So I came up with strategic as my fifth “S” — partly as a sensible principle by itself, but also as a somewhat catch-all principle for leftover do’s and don’ts that didn’t fit exactly under the first four. Thinking strategically means having situational awareness, thinking in positional terms, for strategy is the art of positioning. I’ve never been sure what all do’s and don’ts I’d list under this principle, and your list may be different (a commenter on my first draft listed his techniques for avoiding the Highway Patrol). But no matter the list, what’s crucial as one drives along is to ask, Am I driving in a way that makes strategic and tactical sense?
So those are the key principles I’d recommend. I could add more specific do's and don’ts for each one. I could also note that some do’s and don’ts may pertain to two or more of the S’s. But that would distract from my main point: These five S’s provide an overall set of principles, a big-picture perspective, perhaps a philosophy, doctrine, or grand strategy, for skillful driving. If there’s a better set, I’ll have to rethink. But I’ve not seen one yet.

Some overlaps exist among the five — for example, between spacious and safe. Or maybe one or another — say, strategic — could be expanded to engulf others. But revising the set so as to lessen the overlaps, or shortening it to just three or four, has always seemed inadvisable to me. Some overlap is acceptable, even useful, for these principles are interrelated. The five I’ve identified also seem fairly comprehensive; something significant would have to be left out, or downplayed, if the list were made shorter. Together, the five amount to a pretty good quick-and-easy system of checks and balances for self-monitoring while motoring along.

The five principles don't have to be in the above order. It's the order that works best for me. However, you may prefer a different order, especially if you are not so speed-oriented as I used to be. Whatever the order, it’s seeing the links among the five and keeping them in balance that matters. This can be particularly advantageous for teaching others how to drive.

For example, if a teenage learner is driving too fast, a teacher’s usual reaction is to tell the kid to slow down for safety and legal reasons. Which often doesn't register well with teenagers, or leave much of an imprint for when the kids are on their own. But with this framework, the key point is not that the kid is driving too fast per se, but rather that he or she is not living up to one or more of the other key principles of skillful driving: say, smooth and spacious. Of course, the kid may well be just plain prone to driving too fast — but the five S’s are worth a try.

To end on a theoretical note, skillful driving is thus an exercise in space-time-action awareness and adjustment (apropos STA:C). It's a way to go OODA–Looping down the road, monitoring oneself and one's environment. As motorcycling blog-friend Sam Liles observed, after reading my first draft in light of his own knowledge about decision analysis, “The article may be about driving, but it is about way more than that.”


I thank a few thoughtful drivers I know — Sean Coffey, Helen Donovan, Donald Kieselhorst, Samuel Liles, Richard Yoder — for reading and commenting on my first draft. This second draft incorporates various do’s, don’ts, and other notions they raised.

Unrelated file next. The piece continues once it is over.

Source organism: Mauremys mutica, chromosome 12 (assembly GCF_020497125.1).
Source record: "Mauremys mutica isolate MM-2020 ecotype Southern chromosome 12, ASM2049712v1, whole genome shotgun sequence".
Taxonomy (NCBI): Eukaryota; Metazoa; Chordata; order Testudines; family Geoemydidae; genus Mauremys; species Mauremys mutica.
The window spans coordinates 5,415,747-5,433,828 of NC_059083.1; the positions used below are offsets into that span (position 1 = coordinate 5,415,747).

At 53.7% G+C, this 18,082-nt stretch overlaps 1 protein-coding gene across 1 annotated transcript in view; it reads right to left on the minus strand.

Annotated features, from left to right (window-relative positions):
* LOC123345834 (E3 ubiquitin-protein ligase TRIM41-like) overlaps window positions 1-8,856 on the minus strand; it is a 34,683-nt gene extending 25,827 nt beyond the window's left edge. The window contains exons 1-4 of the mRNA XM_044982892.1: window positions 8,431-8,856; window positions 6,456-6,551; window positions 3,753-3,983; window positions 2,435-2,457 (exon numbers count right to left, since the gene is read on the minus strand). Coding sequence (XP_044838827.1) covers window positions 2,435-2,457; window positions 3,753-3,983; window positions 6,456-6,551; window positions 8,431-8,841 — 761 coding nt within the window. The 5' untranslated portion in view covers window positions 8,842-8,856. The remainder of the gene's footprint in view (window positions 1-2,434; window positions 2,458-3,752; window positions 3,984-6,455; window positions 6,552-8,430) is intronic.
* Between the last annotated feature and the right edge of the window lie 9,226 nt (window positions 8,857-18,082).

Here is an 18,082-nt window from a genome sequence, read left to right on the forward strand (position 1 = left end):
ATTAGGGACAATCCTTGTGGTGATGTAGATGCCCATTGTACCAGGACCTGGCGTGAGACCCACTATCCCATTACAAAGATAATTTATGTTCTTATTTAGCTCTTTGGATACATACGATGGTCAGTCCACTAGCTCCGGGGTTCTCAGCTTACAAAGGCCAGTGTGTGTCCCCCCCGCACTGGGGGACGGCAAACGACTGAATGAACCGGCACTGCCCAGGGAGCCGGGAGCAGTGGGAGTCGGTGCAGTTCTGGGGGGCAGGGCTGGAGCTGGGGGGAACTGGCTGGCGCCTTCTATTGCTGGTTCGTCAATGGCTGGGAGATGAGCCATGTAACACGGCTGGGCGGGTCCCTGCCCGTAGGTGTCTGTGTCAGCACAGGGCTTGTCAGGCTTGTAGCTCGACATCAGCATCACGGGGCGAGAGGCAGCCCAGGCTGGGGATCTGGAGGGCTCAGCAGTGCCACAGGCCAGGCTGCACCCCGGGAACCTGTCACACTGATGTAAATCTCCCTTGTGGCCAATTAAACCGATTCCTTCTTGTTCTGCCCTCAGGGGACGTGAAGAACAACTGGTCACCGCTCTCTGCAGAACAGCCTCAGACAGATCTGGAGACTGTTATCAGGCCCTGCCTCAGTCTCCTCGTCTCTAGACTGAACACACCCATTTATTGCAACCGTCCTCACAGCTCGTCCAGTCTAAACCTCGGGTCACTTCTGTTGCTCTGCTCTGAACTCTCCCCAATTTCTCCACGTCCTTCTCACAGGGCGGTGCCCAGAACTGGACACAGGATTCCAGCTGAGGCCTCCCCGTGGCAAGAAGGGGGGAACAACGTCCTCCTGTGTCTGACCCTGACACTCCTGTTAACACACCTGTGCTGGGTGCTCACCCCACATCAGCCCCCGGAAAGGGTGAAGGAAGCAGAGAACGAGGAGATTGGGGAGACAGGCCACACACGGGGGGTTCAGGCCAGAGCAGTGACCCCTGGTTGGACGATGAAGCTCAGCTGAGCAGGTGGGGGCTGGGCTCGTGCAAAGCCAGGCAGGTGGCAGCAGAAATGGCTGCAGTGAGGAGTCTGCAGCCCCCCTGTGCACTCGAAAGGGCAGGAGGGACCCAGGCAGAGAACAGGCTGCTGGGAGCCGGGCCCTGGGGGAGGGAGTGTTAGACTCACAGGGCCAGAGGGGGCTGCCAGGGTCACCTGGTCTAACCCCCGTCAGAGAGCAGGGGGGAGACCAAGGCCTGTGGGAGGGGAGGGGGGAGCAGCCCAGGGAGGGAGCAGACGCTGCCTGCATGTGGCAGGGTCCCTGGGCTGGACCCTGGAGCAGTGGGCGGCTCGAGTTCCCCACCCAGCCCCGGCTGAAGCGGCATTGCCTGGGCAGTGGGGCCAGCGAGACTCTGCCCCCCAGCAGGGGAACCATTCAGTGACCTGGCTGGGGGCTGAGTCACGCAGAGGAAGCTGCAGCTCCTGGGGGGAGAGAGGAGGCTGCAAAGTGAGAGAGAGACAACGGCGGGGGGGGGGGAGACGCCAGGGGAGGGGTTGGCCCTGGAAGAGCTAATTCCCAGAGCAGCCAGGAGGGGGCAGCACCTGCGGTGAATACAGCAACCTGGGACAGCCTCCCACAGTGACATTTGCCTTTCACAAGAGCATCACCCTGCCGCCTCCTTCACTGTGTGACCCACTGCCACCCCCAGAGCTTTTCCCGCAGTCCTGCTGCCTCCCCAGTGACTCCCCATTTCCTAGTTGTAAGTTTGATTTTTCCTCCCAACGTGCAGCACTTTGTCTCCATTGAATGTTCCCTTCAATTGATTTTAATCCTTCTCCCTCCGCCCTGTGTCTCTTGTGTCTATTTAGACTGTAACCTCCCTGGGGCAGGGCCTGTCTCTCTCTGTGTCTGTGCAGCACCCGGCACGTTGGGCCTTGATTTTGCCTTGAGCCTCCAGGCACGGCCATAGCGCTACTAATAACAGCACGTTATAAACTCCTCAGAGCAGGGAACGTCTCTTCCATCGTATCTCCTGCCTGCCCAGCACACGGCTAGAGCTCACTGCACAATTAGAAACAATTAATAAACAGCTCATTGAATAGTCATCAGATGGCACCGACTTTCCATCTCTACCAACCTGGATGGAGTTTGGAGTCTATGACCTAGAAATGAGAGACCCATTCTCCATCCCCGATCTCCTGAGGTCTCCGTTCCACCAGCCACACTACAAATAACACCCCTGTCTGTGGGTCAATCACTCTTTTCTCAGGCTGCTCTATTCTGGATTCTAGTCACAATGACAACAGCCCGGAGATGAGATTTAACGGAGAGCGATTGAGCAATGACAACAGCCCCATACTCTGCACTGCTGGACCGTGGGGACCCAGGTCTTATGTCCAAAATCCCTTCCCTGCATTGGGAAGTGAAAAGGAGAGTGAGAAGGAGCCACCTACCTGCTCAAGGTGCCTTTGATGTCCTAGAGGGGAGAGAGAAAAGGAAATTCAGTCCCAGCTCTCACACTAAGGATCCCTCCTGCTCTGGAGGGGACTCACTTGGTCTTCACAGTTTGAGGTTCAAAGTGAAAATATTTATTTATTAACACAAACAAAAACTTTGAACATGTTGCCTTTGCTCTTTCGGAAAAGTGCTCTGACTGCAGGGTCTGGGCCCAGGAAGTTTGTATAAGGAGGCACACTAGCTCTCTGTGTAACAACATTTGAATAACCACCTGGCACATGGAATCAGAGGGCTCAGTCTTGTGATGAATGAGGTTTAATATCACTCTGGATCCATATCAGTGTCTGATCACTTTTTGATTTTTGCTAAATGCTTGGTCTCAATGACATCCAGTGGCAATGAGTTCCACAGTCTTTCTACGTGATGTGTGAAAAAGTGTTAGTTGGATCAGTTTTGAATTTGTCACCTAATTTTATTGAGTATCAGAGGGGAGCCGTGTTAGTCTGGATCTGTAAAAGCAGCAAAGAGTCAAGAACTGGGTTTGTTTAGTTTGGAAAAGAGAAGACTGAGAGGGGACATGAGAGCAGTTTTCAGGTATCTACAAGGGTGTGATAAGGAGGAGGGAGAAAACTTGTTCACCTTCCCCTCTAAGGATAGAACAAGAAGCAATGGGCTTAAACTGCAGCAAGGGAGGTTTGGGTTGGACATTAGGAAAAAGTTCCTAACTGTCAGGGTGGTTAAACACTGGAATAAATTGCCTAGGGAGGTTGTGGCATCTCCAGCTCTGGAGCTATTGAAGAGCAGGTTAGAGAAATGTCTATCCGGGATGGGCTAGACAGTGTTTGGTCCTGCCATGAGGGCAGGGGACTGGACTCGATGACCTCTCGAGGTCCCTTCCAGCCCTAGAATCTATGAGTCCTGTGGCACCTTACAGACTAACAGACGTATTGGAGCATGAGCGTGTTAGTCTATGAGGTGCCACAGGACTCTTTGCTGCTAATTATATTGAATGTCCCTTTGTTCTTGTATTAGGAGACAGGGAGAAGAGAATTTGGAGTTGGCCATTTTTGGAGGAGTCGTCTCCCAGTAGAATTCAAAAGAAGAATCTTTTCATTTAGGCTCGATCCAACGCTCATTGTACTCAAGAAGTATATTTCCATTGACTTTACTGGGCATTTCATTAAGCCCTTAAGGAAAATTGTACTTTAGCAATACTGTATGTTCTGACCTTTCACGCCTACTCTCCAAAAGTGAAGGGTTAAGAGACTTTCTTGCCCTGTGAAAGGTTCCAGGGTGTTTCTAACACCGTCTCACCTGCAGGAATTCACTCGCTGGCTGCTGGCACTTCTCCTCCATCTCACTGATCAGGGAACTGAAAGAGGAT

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A tangent about the mesmerizing sonics of Ferrari Formula One V-12 racecars

While the above discussion about skillful driving is somewhat reflective of this blogs STA:C theme, here's something else about cars that barely pertains to my blog, but that I'm moved to add anyway: selected sights and sounds of Ferrari Formula One racecars, especially the ones with Ferrari’s epic V-12 engines. If pushed about its pertinence, however, I would hasten to claim a link to this blog’s TIMN theme — for the fanatical Ferrari fans called tifosi are the most enthusiastically tribal of all racecar fans.

Here’s a slick commercial that Shell Oil produced using Ferraris from the years when Shell sponsored Ferrari:
The cars and drivers in this commercial are said to be, in order of appearance,: a 1950s-era Ferrari 500 (2 ltr., 4 cyl.), driven by Alberto Ascari; a Ferrari 312 (3 ltr., V-12), from 1966-1970, driven by Chris Amon; a 1972 Ferrari 312 B2 (3 ltr. V-12), driven by Jacky Ickx; a late 1990s Ferrari F310 B (3 ltr., V-10), driven in the commercial by Eddie Irvine, but in its time raced by Michael Schumacher and known as the “Schubaka car”; and lastly a 2007 Ferrari F2007 (2.4 ltr., V-8), driven by Kimi Raikkonen.

The gripping sonics of the Ferrari 312 B2 at the 0:50 seconds mark in that video is why, if fans were allowed to choose, Formula One would still be racing 3.0 liter V-12s.

There are also great-sounding Ferraris from other years when the Scuderia was sponsored by the oil company AGIP instead of Shell. The following two amateur videos convey the sonics of what I and many others regard as the greatest-sounding Ferrari of all time, a 3.5 liter V-12: the 1994 Ferrari 412 T1 (however, to my inexpert confusion, some videos claim it’s the 1995 Ferrari 412 T2 model).
Ah, for mesmerized me, that’s the sound of angels raising hell. But I digress …

Wednesday, February 18, 2015

Whether all those STA “gleanings” posts are worth the effort: a hunch and a wish — plus a plan for STA-C

Are all those “gleanings” worth the effort? I doubt it every time I collect, assemble, and post them. They take work; they delay trying to offer “big think” about STA; and they don’t get read or remarked on much. Nonetheless, a hunch and wish keep me at it.